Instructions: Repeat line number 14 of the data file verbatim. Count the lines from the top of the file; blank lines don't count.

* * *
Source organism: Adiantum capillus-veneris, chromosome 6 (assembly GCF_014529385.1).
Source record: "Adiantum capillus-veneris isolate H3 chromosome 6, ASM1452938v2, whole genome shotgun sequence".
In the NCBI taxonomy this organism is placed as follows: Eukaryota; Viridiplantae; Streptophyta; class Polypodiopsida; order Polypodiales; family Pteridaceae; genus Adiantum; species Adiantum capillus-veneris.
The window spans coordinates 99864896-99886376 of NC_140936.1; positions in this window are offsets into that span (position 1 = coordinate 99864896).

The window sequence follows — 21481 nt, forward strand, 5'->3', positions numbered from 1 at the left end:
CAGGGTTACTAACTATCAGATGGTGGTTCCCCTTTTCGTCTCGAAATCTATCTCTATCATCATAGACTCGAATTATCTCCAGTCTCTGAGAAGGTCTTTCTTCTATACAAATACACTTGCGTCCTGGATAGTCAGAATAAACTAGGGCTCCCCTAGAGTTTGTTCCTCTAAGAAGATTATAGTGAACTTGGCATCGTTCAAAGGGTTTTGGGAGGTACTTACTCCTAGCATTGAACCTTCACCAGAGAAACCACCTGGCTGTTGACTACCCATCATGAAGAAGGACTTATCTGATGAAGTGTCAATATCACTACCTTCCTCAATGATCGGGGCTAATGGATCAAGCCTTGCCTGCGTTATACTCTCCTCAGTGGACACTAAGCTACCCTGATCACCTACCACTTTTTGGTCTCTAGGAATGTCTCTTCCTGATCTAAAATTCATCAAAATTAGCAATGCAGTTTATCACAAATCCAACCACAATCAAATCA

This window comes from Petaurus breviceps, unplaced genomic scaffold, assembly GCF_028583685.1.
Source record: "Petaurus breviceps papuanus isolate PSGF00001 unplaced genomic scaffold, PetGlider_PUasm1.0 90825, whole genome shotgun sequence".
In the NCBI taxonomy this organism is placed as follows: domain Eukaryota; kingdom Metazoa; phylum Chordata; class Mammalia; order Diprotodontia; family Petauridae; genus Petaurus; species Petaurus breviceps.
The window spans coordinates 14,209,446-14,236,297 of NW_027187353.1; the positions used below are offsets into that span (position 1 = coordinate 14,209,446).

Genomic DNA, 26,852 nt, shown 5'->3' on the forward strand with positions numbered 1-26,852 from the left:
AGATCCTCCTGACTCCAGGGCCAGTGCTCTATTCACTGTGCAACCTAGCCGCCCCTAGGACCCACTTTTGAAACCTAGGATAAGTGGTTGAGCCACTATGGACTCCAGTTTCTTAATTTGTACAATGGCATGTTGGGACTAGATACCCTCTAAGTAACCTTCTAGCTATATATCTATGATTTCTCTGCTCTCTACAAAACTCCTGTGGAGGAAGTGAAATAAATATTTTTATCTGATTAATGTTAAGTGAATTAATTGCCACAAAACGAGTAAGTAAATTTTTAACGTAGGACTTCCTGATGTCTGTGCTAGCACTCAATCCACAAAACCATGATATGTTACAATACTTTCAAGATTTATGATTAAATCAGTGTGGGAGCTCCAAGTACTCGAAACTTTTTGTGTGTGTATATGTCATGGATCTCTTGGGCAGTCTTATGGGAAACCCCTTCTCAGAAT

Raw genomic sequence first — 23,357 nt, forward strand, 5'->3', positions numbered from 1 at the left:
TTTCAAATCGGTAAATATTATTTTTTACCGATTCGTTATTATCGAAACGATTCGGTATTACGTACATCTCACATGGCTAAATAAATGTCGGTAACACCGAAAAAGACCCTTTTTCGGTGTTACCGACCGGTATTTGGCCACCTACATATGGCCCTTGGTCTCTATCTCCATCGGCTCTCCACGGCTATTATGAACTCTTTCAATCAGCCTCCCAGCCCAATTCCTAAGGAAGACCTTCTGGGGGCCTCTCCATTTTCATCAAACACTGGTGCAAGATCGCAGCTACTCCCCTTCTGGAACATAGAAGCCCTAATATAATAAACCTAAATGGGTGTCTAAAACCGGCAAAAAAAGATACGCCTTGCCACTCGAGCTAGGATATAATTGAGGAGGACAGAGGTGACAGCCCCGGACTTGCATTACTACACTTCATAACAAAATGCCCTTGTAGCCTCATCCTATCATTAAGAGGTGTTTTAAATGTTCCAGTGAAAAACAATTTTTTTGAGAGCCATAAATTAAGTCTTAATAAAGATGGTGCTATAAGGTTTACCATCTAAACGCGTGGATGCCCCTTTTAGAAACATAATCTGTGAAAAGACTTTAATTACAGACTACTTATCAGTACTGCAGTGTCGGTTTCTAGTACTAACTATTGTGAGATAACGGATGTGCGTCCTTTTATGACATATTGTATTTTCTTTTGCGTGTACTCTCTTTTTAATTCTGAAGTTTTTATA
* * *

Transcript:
TTTCAAATCGGTAAATATTATTTTTTACCGATTCGTTATTATCGAAACGATTCGGTATTACGTACATCTCACATGGCTAAATAAATGTCGGTAACACCGAAAAAGACCCTTTTTCGGTGTTACCGACCGGTATTTGGCCACCTACATATGGCCCTTGGTCTCTATCTCCATCGGCTCTCCACGGCTATTATGAACTCTTTCAATCAGCCTCCCAGCCCAATTCCTAAGGAAGACCTTCTGGGGGCCTCTCCATTTTCATCAAACACTGGTGCAAGATCGCAGCTACTCCCCTTCTGGAACATAGAAGCCCTAATATAATAAACCTAAATGGGTGTCTAAAACCGGCAAAAAAAGATACGCCTTGCCACTCGAGCTAGGATATAATTGAGGAGGACAGAGGTGACAGCCCCGGACTTGCATTACTACACTTCATAACAAAATGCCCTTGTAGCCTCATCCTATCATTAAGAGGTGTTTTAAATGTTCCAGTGAAAAACAATTTTTTTGAGAGCCATAAATTAAGTCTTAATAAAGATGGTGCTATAAGGTTTACCATCTAAACGCGTGGATGCCCCTTTTAGAAACATAATCTGTGAAAAGACTTTAATTACAGACTACTTATCAGTACTGCAGTGTCGGTTTCTAGTACTAACTATTGTGAGATAACGGATGTGCGTCCTTTTATGACATATTGTATTTTCTTTTGCGTGTACTCTCTTTTTAATTCTGAAGTTTTTATA